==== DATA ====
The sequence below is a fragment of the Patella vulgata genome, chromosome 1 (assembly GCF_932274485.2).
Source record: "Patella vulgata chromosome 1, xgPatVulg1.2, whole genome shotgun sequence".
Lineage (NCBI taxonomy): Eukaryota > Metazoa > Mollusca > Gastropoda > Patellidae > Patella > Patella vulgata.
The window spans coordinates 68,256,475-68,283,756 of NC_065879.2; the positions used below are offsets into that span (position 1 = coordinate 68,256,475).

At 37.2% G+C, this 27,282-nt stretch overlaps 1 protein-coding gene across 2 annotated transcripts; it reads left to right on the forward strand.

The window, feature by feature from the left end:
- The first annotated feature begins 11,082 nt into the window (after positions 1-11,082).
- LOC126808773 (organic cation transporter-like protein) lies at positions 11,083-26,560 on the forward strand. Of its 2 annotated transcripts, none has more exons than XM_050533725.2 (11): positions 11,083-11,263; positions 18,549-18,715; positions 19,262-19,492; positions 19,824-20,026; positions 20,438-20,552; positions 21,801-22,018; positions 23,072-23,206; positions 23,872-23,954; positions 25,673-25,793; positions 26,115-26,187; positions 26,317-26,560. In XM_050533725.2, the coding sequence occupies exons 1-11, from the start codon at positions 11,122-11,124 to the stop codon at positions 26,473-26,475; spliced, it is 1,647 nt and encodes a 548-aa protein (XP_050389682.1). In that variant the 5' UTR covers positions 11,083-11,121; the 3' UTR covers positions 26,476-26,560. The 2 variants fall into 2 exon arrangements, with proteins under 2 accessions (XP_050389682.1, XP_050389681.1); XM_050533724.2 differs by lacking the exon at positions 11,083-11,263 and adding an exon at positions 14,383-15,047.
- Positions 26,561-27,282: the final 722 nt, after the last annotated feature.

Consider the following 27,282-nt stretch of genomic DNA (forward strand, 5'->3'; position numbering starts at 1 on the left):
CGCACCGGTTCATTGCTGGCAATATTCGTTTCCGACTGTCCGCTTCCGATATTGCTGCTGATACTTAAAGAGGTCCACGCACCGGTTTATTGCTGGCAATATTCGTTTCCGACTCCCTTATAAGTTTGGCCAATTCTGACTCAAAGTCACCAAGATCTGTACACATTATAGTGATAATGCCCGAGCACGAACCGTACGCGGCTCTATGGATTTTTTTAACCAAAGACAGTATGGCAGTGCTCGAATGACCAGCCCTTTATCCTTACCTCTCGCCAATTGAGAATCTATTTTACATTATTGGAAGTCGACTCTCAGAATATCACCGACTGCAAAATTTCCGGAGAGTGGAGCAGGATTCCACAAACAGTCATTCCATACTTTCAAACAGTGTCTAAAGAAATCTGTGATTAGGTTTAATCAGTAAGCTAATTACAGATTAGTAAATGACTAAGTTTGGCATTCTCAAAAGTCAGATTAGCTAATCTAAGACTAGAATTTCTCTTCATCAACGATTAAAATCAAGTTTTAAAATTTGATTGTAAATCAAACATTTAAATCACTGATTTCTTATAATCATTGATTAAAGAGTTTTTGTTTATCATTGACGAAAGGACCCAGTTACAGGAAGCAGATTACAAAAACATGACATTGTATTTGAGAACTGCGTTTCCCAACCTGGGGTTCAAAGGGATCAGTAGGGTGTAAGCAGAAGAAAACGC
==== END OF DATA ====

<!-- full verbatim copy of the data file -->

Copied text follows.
The sequence below is a fragment of the Patella vulgata genome, chromosome 1 (assembly GCF_932274485.2).
Source record: "Patella vulgata chromosome 1, xgPatVulg1.2, whole genome shotgun sequence".
Lineage (NCBI taxonomy): Eukaryota > Metazoa > Mollusca > Gastropoda > Patellidae > Patella > Patella vulgata.
The window spans coordinates 68,256,475-68,283,756 of NC_065879.2; the positions used below are offsets into that span (position 1 = coordinate 68,256,475).

At 37.2% G+C, this 27,282-nt stretch overlaps 1 protein-coding gene across 2 annotated transcripts; it reads left to right on the forward strand.

The window, feature by feature from the left end:
- The first annotated feature begins 11,082 nt into the window (after positions 1-11,082).
- LOC126808773 (organic cation transporter-like protein) lies at positions 11,083-26,560 on the forward strand. Of its 2 annotated transcripts, none has more exons than XM_050533725.2 (11): positions 11,083-11,263; positions 18,549-18,715; positions 19,262-19,492; positions 19,824-20,026; positions 20,438-20,552; positions 21,801-22,018; positions 23,072-23,206; positions 23,872-23,954; positions 25,673-25,793; positions 26,115-26,187; positions 26,317-26,560. In XM_050533725.2, the coding sequence occupies exons 1-11, from the start codon at positions 11,122-11,124 to the stop codon at positions 26,473-26,475; spliced, it is 1,647 nt and encodes a 548-aa protein (XP_050389682.1). In that variant the 5' UTR covers positions 11,083-11,121; the 3' UTR covers positions 26,476-26,560. The 2 variants fall into 2 exon arrangements, with proteins under 2 accessions (XP_050389682.1, XP_050389681.1); XM_050533724.2 differs by lacking the exon at positions 11,083-11,263 and adding an exon at positions 14,383-15,047.
- Positions 26,561-27,282: the final 722 nt, after the last annotated feature.

Consider the following 27,282-nt stretch of genomic DNA (forward strand, 5'->3'; position numbering starts at 1 on the left):
CGCACCGGTTCATTGCTGGCAATATTCGTTTCCGACTGTCCGCTTCCGATATTGCTGCTGATACTTAAAGAGGTCCACGCACCGGTTTATTGCTGGCAATATTCGTTTCCGACTCCCTTATAAGTTTGGCCAATTCTGACTCAAAGTCACCAAGATCTGTACACATTATAGTGATAATGCCCGAGCACGAACCGTACGCGGCTCTATGGATTTTTTTAACCAAAGACAGTATGGCAGTGCTCGAATGACCAGCCCTTTATCCTTACCTCTCGCCAATTGAGAATCTATTTTACATTATTGGAAGTCGACTCTCAGAATATCACCGACTGCAAAATTTCCGGAGAGTGGAGCAGGATTCCACAAACAGTCATTCCATACTTTCAAACAGTGTCTAAAGAAATCTGTGATTAGGTTTAATCAGTAAGCTAATTACAGATTAGTAAATGACTAAGTTTGGCATTCTCAAAAGTCAGATTAGCTAATCTAAGACTAGAATTTCTCTTCATCAACGATTAAAATCAAGTTTTAAAATTTGATTGTAAATCAAACATTTAAATCACTGATTTCTTATAATCATTGATTAAAGAGTTTTTGTTTATCATTGACGAAAGGACCCAGTTACAGGAAGCAGATTACAAAAACATGACATTGTATTTGAGAACTGCGTTTCCCAACCTGGGGTTCAAAGGGATCAGTAGGGTGTAAGCAGAAGAAAACGC